Publications by authors named "Pei-Ni Jone"

58 Publications

IVIG Compared to IVIG Plus Infliximab in Multisystem Inflammatory Syndrome in Children.

Pediatrics 2021 Sep 22. Epub 2021 Sep 22.

Department of Pediatrics, Section of Infectious Diseases, University of Colorado School of Medicine and Children's Hospital Colorado, Aurora, CO.

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http://dx.doi.org/10.1542/peds.2021-052702DOI Listing
September 2021

Angiostatic Peptide, Endostatin, Predicts Severity in Pediatric Congenital Heart Disease-Associated Pulmonary Hypertension.

J Am Heart Assoc 2021 10 8;10(20):e021409. Epub 2021 Oct 8.

Division of Pediatric Cardiology Department of Pediatrics Johns Hopkins University Baltimore MD.

Background Endostatin, an angiogenic inhibitor, is associated with worse pulmonary arterial hypertension (PAH) outcomes in adults and poor lung growth in children. This study sought to assess whether endostatin is associated with disease severity and outcomes in pediatric PAH. Methods and Results Serum endostatin was measured in cross-sectional (N=160) and longitudinal cohorts (N=64) of pediatric subjects with PAH, healthy pediatric controls and pediatric controls with congenital heart disease (CHD) (N=54, N=15), and adults with CHD associated PAH (APAH-CHD, N=185). Outcomes, assessed by regression and Kaplan-Meier analysis, included hemodynamics, change in endostatin over time, and transplant-free survival. Endostatin secretion was evaluated in pulmonary artery endothelial and smooth muscle cells. Endostatin was higher in those with PAH compared with healthy controls and controls with CHD and was highest in those with APAH-CHD. In APAH-CHD, endostatin was associated with a shorter 6-minute walk distance and increased mean right atrial pressure. Over time, endostatin was associated with higher pulmonary artery pressure and pulmonary vascular resistance index, right ventricular dilation, and dysfunction. Endostatin decreased with improved hemodynamics over time. Endostatin was associated with worse transplant-free survival. Addition of endostatin to an NT-proBNP (N-terminal pro-B-type natriuretic peptide) based survival analysis improved risk stratification, reclassifying subjects with adverse outcomes. Endostatin was secreted primarily by pulmonary artery endothelial cells. Conclusions Endostatin is associated with disease severity, disease improvement, and worse survival in APAH-CHD. Endostatin with NT-proBNP improves risk stratification, better predicting adverse outcomes. The association of elevated endostatin with shunt lesions suggests that endostatin could be driven by both pulmonary artery flow and pressure. Endostatin could be studied as a noninvasive prognostic marker, particularly in APAH-CHD.
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http://dx.doi.org/10.1161/JAHA.120.021409DOI Listing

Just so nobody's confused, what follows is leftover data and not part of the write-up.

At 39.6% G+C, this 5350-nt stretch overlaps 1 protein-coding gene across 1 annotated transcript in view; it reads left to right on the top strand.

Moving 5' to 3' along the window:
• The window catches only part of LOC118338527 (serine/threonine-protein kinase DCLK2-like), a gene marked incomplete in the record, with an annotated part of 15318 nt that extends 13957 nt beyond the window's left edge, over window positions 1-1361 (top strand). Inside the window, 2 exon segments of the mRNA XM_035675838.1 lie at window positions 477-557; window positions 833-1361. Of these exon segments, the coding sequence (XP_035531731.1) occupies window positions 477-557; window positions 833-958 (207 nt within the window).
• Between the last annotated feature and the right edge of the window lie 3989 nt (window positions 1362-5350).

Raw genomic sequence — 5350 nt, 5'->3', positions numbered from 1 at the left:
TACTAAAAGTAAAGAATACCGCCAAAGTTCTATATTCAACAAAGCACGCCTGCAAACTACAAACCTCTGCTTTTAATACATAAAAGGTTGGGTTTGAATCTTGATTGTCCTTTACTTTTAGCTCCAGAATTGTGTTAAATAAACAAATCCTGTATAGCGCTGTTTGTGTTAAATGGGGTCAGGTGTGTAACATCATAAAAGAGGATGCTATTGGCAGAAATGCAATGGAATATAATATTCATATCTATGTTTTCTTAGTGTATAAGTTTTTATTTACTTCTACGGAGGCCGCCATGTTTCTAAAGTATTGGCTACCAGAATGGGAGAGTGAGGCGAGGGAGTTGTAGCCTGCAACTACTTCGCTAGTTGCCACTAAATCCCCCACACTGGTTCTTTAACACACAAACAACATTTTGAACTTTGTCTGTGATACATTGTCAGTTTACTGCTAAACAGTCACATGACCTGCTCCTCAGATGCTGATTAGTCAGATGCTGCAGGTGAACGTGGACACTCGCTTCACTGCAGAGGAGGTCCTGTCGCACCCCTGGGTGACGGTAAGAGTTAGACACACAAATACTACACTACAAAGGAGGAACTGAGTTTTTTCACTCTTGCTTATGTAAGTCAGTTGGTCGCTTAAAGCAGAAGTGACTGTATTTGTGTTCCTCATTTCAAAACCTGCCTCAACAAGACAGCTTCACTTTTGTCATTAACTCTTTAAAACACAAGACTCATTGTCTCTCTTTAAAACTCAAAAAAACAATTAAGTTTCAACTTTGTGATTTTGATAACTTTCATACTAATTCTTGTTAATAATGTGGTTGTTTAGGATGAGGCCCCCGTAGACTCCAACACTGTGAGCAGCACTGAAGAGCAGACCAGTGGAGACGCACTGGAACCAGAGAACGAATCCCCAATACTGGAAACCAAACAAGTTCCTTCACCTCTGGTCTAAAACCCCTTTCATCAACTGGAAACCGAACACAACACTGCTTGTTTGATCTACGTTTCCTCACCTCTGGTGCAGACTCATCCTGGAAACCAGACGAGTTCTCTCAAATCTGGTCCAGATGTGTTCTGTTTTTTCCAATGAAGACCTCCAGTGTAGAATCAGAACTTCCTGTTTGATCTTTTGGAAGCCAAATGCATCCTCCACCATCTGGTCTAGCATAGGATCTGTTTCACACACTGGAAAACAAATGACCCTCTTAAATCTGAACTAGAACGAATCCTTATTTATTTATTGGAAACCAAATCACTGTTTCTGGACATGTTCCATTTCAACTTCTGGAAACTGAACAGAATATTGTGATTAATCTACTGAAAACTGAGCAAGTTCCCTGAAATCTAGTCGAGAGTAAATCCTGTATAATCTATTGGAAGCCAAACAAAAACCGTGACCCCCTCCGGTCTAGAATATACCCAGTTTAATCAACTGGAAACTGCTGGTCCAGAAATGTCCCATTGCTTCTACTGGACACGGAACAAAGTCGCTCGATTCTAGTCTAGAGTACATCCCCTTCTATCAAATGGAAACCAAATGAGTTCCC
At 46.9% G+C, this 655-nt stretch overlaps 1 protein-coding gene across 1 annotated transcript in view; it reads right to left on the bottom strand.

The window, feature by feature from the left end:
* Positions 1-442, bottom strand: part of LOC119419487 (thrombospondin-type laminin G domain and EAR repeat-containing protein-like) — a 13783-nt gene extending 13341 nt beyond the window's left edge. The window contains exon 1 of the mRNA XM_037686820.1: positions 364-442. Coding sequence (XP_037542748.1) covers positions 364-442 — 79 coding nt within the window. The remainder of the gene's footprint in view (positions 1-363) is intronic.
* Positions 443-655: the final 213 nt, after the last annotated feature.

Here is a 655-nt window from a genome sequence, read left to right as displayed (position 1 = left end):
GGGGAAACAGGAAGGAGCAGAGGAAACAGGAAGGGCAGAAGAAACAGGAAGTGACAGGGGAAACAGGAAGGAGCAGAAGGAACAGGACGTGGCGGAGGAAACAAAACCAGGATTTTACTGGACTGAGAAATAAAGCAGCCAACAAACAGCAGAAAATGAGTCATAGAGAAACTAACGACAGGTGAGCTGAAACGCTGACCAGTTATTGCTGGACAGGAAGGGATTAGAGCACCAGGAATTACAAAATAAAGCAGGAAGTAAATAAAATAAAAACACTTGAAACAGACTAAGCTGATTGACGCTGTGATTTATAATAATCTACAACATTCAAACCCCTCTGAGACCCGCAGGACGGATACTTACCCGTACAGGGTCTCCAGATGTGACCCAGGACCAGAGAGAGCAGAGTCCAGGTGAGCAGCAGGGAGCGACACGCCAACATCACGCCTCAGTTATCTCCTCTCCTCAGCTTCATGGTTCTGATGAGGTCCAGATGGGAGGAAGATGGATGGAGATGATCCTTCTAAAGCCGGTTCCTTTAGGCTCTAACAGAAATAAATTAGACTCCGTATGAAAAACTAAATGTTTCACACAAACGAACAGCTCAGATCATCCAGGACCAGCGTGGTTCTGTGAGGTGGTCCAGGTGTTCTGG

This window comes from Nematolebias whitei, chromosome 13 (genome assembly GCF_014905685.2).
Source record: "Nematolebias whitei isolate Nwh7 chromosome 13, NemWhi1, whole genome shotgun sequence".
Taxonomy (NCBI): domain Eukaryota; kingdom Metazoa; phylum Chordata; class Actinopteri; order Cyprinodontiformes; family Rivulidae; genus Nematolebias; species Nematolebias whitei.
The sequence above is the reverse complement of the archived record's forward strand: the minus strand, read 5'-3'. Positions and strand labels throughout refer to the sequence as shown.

October 2021

IVIG Compared to IVIG Plus Infliximab in Multisystem Inflammatory Syndrome in Children.

Pediatrics 2021 Sep 21. Epub 2021 Sep 21.

Department of Pediatrics, Section of Infectious Diseases, University of Colorado School of Medicine and Children's Hospital Colorado, Aurora, CO;

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http://dx.doi.org/10.1542/peds.2021-052702DOI Listing
September 2021

A multicenter study of three-dimensional echocardiographic evaluation of normal pediatric left ventricular volumes and function.

Echocardiography 2021 04 8;38(4):641-645. Epub 2021 Mar 8.

Boston Children's Hospital, Harvard Medical School, Boston, MA, USA.

Background: Three-dimensional echocardiography (3DE) evaluation of left ventricular (LV) volume and function in pediatrics compares favorably with cardiac magnetic resonance imaging. The aim of this study was to establish from a multicenter, normal pediatric z-score values of 3DE left ventricular volumes and function.

Methods: Six hundred and ninety-eight healthy children (ages 0-18 years) were recruited from five centers. LV 3DE was acquired from the 4-chamber view. A vendor-independent software analyzed end-diastolic volume (EDV), end-systolic volume (ESV), stroke volume (SV), and ejection fraction (EF) using semi-automated quantification. Body surface area (BSA)-based z-scores were generated. Intraobserver and interobserver variability were calculated using intraclass correlation (ICC) and repeatability coefficient (RC).

Results: Z-scores were generated for ESV, EDV, and SV. The ICC for intraobserver variability for EDV, ESV, and SV was 0.99, 0.99, and 0.99, respectively. The ICC for interobserver variability for EDV, ESV, and SV was 0.98, 0.94, and 0.98, respectively. The RC for intraobserver and interobserver variability for LV EF was 4.39% (95% CI: 3.01, 5.59) and interobserver was 7.08% (95%CI: 5.51, 8.42).

Conclusions: We report pediatric z-scores for normal LV volumes using the semi-automated method from five centers, enhancing its generalizability. 3DE evaluation of LV volumes and EF in pediatric patients is highly reproducible.
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http://dx.doi.org/10.1111/echo.15026DOI Listing
April 2021

Transesophageal three-dimensional echocardiographic guidance for pacemaker lead extraction.

Pacing Clin Electrophysiol 2021 04 22;44(4):641-650. Epub 2021 Feb 22.

Department of Pediatric Cardiology, Division of Cardiology, Heart Institute, Children's Hospital Colorado, University of Colorado School of Medicine, Aurora, Colorado, USA.